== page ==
There are quite a lot of 'catchy' choruses in the album's songs, have you learnt to create singing parts that sound easy to the ear?

Z: Thanks. I did all of the recording by myself at the house, and the Are just let me know if he was feeling each song or not. I simply enjoy singing and the Are's productions are soulful, yet minimalist. It was just a natural thing.

T: I think the singing parts just come from expanding your sound. It's good to break the monotony buy having some songs be more melodic with the hooks. I let Zumbi do what he felt on this album. I made suggestion but I wanted Zumbi to be himself on this record and let the record be raw. It was 'whatever comes out' time process and if it didn't work, we pushed it aside and moved on.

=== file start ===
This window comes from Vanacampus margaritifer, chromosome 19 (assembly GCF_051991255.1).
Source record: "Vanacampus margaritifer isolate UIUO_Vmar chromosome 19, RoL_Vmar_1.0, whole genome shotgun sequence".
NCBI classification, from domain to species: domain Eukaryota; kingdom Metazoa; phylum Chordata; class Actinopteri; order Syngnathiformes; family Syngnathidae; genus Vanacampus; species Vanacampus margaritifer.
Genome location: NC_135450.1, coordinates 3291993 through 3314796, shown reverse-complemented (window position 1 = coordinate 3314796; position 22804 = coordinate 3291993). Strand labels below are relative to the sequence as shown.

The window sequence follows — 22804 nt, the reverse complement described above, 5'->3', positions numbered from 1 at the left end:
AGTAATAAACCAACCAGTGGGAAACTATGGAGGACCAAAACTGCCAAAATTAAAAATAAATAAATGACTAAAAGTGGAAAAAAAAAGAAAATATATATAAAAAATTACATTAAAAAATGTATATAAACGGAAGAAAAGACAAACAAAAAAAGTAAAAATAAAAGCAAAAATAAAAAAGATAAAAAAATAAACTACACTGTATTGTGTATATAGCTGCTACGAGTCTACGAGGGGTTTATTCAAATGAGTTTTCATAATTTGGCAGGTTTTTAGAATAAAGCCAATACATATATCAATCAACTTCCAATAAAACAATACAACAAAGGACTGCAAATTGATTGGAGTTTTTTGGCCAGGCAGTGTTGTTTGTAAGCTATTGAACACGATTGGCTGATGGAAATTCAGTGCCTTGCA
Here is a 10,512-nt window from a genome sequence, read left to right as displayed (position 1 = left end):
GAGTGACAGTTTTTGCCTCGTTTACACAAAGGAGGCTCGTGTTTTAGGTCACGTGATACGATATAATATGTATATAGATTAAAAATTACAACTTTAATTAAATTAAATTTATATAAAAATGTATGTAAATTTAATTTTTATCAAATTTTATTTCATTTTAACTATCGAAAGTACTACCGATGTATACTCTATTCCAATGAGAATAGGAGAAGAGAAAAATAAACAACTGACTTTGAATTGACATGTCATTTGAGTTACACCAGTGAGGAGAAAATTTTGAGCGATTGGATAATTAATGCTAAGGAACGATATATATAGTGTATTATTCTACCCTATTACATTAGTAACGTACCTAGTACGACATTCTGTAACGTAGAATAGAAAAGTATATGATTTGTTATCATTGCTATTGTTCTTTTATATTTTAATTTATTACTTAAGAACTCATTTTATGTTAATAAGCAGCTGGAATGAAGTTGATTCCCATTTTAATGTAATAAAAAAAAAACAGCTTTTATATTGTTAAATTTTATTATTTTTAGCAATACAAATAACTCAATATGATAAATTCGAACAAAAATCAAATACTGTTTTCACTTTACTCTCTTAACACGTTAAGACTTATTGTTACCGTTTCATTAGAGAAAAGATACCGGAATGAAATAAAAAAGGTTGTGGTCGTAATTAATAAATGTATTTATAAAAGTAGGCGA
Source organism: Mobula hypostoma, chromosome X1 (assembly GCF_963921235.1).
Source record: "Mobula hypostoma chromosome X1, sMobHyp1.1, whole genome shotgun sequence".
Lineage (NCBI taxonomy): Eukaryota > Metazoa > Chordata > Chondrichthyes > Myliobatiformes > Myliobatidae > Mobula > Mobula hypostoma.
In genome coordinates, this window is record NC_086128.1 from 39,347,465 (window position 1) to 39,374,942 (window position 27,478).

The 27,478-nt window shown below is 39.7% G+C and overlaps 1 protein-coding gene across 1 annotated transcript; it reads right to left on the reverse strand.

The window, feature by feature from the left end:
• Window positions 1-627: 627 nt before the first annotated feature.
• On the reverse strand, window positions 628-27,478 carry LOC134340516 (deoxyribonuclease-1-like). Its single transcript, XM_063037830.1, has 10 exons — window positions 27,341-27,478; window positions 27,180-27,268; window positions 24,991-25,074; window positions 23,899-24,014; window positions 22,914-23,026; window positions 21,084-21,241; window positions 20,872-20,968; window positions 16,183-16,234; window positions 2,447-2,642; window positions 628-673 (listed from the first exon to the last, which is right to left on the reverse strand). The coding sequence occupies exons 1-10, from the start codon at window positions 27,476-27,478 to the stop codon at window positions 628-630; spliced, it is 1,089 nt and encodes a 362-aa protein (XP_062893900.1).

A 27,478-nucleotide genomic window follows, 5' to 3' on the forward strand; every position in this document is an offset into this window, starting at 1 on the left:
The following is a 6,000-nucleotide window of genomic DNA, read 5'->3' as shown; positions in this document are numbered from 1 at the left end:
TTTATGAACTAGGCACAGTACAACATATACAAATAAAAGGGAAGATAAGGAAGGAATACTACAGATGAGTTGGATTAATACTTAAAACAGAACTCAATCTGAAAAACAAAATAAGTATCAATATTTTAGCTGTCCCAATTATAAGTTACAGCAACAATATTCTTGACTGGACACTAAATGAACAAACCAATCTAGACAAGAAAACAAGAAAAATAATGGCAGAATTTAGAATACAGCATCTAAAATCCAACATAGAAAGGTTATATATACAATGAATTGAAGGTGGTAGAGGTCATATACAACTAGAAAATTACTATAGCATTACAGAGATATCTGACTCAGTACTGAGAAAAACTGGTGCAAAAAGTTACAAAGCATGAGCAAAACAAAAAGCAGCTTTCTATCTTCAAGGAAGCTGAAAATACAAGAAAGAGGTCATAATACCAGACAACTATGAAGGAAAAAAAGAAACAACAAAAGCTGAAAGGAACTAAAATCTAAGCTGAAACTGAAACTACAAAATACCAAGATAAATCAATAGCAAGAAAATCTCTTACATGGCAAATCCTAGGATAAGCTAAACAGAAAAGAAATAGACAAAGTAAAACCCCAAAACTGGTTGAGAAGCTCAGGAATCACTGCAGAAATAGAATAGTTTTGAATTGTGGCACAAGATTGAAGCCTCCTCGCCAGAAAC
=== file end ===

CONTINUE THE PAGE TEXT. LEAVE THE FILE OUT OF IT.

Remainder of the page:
The same classic intro that was used on Ghostface's debut album was used as the intro of your theme song (What you doing on our turf, punk?).we never thought that anyone would use it again as an intro.who's idea was it?

T: That was Zumbi's input.

Z: I love that movie! It's called 'The Education of Sonny Carson'. It's the story of a gangbanger in the 70's in the Bronx, who eventually cleans up his act and does good things later in life. It just has that authentic feeling, and I feel like it's still a rare flick.

How do you both see the future of The Burnerz, will you remain a group or just a one-time project?

Z: I think that we'll keep rocking as the Burnerz. This project was a pleasure to create. It's more for the culture and the fans, to remember what hip-hop music is really about.